My brother, his wife and their oldest daughter came out tonight. We had dinner together, then ice cream, and yeah, I was stalling. I was trying to give the moon and Jupiter time to go high so I could show them off. Kirstin (my niece) had wanted to see Jupiter and now was the perfect time. But she had a haul to St. Augustine and couldn't stay long.

We got home in the dusk - moon was up and half-full, with a big juicy terminus fulla craters - perfect. Showed everyone that (and taught them the controls so they could moon-buggy their view around). Lots of ooohs and ahhhs (music to the amateur-astronomer's ears). Then a twinkle - Jupiter was in the house.

The problem was finding it.

Turns out that Death Star laser system doesn't work well as night is still falling. I could put my hand over it - yeah, there it was. But you couldn't see it overhead. So, to line on Jupiter, we did it the Galileo way - backed down to my lower magnification lens and started sweeping. There! There it was! Only took about five minutes. Let everyone see it once at low mag (in case I screwed up and couldn't find it again when I stepped up). Then jumped up the view with the Barlow and higher lens, getting about 120x. Nice and crisp and bold - equatorial bands and moons about. With their ability to use the equatorial now, they could keep pace with it so I hardly had to adjust. So it was a good night.

Afterwards, we sat around and tried to identify constellations (yeah, downtown, good luck). Too bad Orion wasn't up these days - I'd love to show the nebula. Anyway, as of the time of this writing, I'm waiting for Mars to chug higher into the sky (behind the trees now). After all, the next time I'll have the scope up, it will be the weekend star party and I won't get a chance to look down my own barrel. So I'm having a look tonight. I'll tell you how it goes after the picture...

Niece on the eye piece (Photo Credit: Younger Sibling Raymond)

Wow. That's all I could say.

Mars didn't cooperate. It didn't come up through the gap I'd figured. That meant I had to shift tripod and scope 50 feet over to a new viewing spot. Also, the sky overhead was layered with clouds - east was still clear. And there it shown, orange-red.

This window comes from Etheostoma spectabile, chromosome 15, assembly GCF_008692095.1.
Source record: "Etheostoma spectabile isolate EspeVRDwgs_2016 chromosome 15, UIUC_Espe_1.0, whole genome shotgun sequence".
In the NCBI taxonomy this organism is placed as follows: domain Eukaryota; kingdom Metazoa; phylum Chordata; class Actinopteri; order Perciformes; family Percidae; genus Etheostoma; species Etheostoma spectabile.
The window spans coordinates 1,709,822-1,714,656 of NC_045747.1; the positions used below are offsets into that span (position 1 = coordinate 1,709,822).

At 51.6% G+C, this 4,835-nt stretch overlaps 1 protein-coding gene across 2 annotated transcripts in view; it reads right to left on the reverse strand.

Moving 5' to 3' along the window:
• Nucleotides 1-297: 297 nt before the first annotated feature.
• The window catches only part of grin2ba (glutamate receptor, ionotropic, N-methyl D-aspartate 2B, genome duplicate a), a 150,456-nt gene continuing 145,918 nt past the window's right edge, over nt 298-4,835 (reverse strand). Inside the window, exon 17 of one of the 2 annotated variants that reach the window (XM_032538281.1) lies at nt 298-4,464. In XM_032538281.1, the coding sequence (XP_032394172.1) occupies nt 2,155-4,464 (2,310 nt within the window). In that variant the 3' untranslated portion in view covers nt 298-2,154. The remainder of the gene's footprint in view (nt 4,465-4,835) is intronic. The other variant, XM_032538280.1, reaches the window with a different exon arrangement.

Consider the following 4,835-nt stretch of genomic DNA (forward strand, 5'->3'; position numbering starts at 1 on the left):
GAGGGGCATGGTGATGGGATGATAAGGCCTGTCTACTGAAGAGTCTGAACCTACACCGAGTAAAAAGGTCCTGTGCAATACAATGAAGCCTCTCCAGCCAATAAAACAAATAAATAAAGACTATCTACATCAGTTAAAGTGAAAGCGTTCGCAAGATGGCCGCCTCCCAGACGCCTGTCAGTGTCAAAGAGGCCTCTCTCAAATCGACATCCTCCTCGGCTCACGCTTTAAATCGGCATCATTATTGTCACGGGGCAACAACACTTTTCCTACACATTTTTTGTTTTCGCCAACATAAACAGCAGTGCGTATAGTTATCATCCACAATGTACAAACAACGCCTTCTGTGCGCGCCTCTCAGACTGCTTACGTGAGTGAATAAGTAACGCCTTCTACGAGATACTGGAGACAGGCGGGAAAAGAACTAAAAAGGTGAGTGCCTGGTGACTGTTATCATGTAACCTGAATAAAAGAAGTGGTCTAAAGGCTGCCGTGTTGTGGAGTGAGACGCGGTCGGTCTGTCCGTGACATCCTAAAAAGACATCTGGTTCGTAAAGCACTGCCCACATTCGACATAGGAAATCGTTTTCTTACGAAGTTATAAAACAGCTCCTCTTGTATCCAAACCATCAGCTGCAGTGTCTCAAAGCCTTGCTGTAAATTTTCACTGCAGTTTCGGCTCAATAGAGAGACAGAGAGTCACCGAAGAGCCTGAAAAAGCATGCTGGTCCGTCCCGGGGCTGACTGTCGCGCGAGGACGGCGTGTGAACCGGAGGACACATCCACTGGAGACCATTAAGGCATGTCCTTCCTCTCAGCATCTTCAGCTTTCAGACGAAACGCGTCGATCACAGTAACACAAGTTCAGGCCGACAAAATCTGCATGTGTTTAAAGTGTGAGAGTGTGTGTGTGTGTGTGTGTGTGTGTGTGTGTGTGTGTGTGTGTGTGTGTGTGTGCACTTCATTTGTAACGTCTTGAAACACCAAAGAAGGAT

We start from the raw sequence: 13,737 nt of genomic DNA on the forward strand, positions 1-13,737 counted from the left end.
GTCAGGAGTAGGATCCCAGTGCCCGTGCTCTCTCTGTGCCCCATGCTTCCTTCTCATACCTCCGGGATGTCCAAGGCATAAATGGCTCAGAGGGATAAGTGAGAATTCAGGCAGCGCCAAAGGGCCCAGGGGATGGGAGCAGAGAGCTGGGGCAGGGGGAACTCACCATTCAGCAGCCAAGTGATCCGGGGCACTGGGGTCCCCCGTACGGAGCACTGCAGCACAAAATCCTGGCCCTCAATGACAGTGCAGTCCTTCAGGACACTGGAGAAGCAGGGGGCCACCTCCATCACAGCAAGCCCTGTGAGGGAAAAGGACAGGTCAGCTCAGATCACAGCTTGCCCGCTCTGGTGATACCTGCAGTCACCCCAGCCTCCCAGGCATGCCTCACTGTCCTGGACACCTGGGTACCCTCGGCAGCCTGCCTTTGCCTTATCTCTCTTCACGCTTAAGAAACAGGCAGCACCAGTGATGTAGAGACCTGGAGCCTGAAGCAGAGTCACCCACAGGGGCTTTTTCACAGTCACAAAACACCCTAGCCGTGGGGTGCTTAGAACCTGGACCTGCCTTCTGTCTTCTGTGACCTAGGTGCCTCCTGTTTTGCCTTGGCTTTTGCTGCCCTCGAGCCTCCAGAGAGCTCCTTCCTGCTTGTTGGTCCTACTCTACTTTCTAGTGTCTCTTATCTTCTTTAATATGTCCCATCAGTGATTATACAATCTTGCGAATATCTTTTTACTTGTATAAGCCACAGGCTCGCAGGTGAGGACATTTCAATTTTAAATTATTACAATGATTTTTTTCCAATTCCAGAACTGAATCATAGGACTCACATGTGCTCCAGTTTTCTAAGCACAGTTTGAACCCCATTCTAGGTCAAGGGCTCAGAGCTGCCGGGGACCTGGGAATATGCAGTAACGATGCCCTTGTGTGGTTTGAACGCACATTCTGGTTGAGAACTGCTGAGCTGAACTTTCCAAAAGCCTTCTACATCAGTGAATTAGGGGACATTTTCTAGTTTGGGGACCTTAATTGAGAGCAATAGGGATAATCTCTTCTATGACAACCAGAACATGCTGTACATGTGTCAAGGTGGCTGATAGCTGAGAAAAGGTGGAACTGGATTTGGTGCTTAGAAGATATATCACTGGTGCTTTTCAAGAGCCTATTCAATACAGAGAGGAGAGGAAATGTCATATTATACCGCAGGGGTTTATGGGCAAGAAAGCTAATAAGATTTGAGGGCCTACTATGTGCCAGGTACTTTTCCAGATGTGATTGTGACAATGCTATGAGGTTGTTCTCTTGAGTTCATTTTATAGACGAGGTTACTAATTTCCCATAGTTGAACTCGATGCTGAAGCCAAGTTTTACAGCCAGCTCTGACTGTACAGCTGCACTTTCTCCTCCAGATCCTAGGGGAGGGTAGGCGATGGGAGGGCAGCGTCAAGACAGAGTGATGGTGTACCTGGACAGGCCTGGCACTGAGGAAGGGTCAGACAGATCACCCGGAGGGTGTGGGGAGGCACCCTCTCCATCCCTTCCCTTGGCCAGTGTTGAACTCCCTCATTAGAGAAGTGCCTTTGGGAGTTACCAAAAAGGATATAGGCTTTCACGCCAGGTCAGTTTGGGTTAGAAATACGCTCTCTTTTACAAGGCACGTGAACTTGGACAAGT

When I swung the scope online (laser works just fine now) I could see it at the same size I see Jupiter. Here, it was orange, with the southern highlands visible as darker brown (upside down, because of the refractor). I think I could make out the polar ice cap (but I'm not going to say definite - Percival Lowell haunts my thoughts). But I looked at it for a good half-hour, just letting my eye ease into it. Really, I'd never seen that sort of detail before (It's been an tiny orange sphere until now). So, yes, worth the late night effort.

All in all, a very enjoyable night under the stars.


Last Updated on Sunday, 15 May 2016 22:27
Laser sharp (5/15/2016) PDF Print E-mail
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Saturday, 14 May 2016 23:41

y brother is coming out tomorrow. First problem - no good restaurants open on Sunday night (I thought Orlando was hipper than this). But before he came out I wanted to fiddle with my new laser sight.

Some assembly required. Not too bad. And once I got the entire scope set up in the backyard, I tried to shoot at the second-biggest object in the sky - Jupiter. This took some doing - I lined it up with the old sight and eyeballed the gas giant with my most generous lens. Once I got it lined, I dropped off the old sight, installed the new one. Then, checking for airplanes, I tried to line it up. So it was back and forth for a while, with me doubting this would work. Finally I just started to drill myself, lining up on brighter stars (the big dipper was a fav), then seeing how close I came. Then I found out I could see the laser through the lens, actually adjusting it to the center of the lensed view. After that, pretty simple.

Still, against the moon, it can get a bit lost.

Outside of hardware games, I did do a lot of time on the moon tonight. Located the Messier craters - always wanted to see them. Looked for M81 and 82 but didn't find them. Even with the laser, there were just not enough secondary stars around Ursa Major for me to locate it. Did some blind shots, guestimating it in with the laser sight, but didn't locate anything. Of course, downtown, on a moony night, not much chance.

Still, it was more of a relaxing evening than anything serious. Just swapped lenses, looked at this and that, and kept the laser off when aircraft were anywhere near.


Last Updated on Sunday, 15 May 2016 00:03